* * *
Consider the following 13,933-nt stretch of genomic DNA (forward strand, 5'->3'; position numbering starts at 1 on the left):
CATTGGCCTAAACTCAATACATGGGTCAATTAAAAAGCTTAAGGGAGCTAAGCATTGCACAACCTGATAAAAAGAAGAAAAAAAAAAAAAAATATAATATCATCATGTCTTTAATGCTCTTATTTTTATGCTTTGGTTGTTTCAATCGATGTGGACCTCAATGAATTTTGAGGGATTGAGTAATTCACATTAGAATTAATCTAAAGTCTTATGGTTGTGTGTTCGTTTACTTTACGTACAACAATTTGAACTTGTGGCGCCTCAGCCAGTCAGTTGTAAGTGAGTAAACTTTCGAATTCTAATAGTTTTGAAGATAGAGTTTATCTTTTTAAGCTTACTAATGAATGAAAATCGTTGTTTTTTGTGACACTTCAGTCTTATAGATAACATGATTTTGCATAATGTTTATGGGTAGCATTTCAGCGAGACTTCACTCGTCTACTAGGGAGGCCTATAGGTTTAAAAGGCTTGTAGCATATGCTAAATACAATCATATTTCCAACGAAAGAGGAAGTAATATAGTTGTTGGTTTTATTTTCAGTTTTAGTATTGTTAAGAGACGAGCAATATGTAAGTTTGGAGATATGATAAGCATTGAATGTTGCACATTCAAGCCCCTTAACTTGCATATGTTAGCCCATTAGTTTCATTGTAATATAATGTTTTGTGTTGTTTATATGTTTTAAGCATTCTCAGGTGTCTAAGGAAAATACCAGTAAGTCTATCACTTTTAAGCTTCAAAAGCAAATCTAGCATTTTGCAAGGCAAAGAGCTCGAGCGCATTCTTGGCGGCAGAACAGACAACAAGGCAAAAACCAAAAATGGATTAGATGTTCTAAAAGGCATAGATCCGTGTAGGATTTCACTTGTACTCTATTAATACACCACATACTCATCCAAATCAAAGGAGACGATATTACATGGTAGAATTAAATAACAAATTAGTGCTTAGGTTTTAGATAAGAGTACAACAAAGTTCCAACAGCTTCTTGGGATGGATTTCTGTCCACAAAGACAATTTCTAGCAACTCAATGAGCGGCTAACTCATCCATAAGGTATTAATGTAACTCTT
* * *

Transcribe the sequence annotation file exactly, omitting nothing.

Consider the following 13,933-nt stretch of genomic DNA (forward strand, 5'->3'; position numbering starts at 1 on the left):
CATTGGCCTAAACTCAATACATGGGTCAATTAAAAAGCTTAAGGGAGCTAAGCATTGCACAACCTGATAAAAAGAAGAAAAAAAAAAAAAAATATAATATCATCATGTCTTTAATGCTCTTATTTTTATGCTTTGGTTGTTTCAATCGATGTGGACCTCAATGAATTTTGAGGGATTGAGTAATTCACATTAGAATTAATCTAAAGTCTTATGGTTGTGTGTTCGTTTACTTTACGTACAACAATTTGAACTTGTGGCGCCTCAGCCAGTCAGTTGTAAGTGAGTAAACTTTCGAATTCTAATAGTTTTGAAGATAGAGTTTATCTTTTTAAGCTTACTAATGAATGAAAATCGTTGTTTTTTGTGACACTTCAGTCTTATAGATAACATGATTTTGCATAATGTTTATGGGTAGCATTTCAGCGAGACTTCACTCGTCTACTAGGGAGGCCTATAGGTTTAAAAGGCTTGTAGCATATGCTAAATACAATCATATTTCCAACGAAAGAGGAAGTAATATAGTTGTTGGTTTTATTTTCAGTTTTAGTATTGTTAAGAGACGAGCAATATGTAAGTTTGGAGATATGATAAGCATTGAATGTTGCACATTCAAGCCCCTTAACTTGCATATGTTAGCCCATTAGTTTCATTGTAATATAATGTTTTGTGTTGTTTATATGTTTTAAGCATTCTCAGGTGTCTAAGGAAAATACCAGTAAGTCTATCACTTTTAAGCTTCAAAAGCAAATCTAGCATTTTGCAAGGCAAAGAGCTCGAGCGCATTCTTGGCGGCAGAACAGACAACAAGGCAAAAACCAAAAATGGATTAGATGTTCTAAAAGGCATAGATCCGTGTAGGATTTCACTTGTACTCTATTAATACACCACATACTCATCCAAATCAAAGGAGACGATATTACATGGTAGAATTAAATAACAAATTAGTGCTTAGGTTTTAGATAAGAGTACAACAAAGTTCCAACAGCTTCTTGGGATGGATTTCTGTCCACAAAGACAATTTCTAGCAACTCAATGAGCGGCTAACTCATCCATAAGGTATTAATGTAACTCTT